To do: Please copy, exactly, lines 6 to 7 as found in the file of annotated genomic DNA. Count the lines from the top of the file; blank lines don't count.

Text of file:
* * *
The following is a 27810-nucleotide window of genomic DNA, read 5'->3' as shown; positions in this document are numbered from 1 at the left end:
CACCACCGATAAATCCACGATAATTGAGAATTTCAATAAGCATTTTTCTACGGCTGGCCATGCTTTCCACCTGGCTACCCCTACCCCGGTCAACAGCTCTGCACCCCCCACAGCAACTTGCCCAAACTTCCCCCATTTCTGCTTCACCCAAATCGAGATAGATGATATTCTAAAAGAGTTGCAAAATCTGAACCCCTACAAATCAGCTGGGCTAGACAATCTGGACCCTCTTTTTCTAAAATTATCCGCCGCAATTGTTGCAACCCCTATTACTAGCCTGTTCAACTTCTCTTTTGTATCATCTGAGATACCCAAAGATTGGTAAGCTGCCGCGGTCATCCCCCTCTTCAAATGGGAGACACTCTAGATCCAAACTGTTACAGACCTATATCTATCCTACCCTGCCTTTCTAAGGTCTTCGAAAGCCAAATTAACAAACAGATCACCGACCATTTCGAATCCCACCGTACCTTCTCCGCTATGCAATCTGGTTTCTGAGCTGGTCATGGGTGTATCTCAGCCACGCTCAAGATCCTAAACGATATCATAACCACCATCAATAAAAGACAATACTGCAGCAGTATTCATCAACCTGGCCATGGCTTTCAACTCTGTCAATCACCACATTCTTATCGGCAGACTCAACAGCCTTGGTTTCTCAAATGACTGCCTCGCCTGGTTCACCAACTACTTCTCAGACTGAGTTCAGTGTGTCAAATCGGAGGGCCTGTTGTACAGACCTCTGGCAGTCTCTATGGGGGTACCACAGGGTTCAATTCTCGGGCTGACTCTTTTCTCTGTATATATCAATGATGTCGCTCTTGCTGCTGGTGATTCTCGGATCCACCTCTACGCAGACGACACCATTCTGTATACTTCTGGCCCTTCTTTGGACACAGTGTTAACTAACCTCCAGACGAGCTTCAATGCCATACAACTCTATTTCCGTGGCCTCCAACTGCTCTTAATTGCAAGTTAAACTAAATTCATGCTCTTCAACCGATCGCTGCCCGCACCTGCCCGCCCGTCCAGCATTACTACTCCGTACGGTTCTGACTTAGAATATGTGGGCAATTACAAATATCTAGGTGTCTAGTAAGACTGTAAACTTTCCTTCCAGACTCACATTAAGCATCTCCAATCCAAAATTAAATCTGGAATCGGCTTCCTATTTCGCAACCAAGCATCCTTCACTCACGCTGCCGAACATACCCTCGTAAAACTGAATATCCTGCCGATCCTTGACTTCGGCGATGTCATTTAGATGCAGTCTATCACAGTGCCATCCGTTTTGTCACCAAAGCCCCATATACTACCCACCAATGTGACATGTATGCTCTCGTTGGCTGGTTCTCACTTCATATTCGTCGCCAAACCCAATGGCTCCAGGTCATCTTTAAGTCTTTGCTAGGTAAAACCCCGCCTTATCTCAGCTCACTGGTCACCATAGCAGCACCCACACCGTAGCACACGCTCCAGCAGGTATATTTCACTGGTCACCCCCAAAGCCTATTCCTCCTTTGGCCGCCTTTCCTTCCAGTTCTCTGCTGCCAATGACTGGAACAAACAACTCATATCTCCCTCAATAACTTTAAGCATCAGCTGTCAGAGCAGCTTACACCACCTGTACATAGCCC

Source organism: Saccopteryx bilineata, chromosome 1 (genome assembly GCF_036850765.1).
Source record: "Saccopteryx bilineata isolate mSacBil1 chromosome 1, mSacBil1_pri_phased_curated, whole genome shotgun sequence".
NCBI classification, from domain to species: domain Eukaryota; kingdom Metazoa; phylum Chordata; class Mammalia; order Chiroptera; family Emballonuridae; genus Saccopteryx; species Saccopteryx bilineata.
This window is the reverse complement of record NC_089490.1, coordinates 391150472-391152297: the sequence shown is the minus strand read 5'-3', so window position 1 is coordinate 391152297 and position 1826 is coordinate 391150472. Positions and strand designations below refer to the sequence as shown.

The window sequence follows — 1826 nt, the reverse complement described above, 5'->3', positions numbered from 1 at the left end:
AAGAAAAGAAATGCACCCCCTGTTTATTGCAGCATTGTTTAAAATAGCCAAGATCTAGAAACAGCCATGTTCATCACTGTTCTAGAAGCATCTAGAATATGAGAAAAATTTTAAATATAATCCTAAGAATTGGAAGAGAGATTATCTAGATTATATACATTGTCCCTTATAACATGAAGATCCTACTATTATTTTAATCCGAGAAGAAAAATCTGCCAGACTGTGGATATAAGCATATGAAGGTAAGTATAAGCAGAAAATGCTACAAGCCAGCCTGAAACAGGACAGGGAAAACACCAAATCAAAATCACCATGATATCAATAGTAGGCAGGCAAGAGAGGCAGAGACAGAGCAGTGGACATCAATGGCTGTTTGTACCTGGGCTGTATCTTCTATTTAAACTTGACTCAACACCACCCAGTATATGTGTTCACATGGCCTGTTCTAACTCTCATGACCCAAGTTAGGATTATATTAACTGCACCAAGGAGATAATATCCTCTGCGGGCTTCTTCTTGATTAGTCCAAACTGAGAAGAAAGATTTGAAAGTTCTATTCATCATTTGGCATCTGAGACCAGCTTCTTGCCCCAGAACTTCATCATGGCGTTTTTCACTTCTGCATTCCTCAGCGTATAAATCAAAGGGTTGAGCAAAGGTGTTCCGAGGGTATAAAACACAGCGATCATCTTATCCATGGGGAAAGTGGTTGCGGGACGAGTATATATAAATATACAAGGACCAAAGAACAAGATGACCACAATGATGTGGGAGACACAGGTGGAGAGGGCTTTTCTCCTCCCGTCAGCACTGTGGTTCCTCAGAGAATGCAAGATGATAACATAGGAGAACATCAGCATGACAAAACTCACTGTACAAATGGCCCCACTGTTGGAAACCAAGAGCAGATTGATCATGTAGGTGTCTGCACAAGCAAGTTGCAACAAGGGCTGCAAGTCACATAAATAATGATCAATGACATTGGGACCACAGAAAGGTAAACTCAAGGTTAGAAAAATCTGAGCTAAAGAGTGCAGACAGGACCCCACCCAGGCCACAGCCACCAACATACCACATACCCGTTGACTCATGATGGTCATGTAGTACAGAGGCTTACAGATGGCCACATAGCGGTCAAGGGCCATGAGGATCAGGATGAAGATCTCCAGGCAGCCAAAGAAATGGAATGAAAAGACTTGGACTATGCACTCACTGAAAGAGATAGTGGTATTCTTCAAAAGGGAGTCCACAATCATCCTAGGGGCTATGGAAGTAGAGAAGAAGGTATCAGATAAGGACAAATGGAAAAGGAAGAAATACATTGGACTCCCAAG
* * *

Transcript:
This window is the reverse complement of record NC_089490.1, coordinates 391150472-391152297: the sequence shown is the minus strand read 5'-3', so window position 1 is coordinate 391152297 and position 1826 is coordinate 391150472. Positions and strand designations below refer to the sequence as shown.

The window sequence follows — 1826 nt, the reverse complement described above, 5'->3', positions numbered from 1 at the left end: